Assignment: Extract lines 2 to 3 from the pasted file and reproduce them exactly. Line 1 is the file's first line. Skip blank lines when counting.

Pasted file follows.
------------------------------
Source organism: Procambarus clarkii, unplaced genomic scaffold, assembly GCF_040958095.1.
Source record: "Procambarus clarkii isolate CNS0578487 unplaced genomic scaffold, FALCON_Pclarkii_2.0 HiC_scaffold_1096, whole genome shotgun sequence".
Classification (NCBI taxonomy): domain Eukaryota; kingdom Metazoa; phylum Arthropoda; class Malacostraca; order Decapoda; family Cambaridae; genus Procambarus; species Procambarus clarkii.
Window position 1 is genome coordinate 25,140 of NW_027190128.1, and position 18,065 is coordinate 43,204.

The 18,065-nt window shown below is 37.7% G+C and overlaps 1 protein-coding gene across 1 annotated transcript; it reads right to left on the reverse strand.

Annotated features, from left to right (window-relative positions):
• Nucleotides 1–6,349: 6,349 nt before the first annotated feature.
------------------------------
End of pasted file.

Source record: "Procambarus clarkii isolate CNS0578487 unplaced genomic scaffold, FALCON_Pclarkii_2.0 HiC_scaffold_1096, whole genome shotgun sequence".
Classification (NCBI taxonomy): domain Eukaryota; kingdom Metazoa; phylum Arthropoda; class Malacostraca; order Decapoda; family Cambaridae; genus Procambarus; species Procambarus clarkii.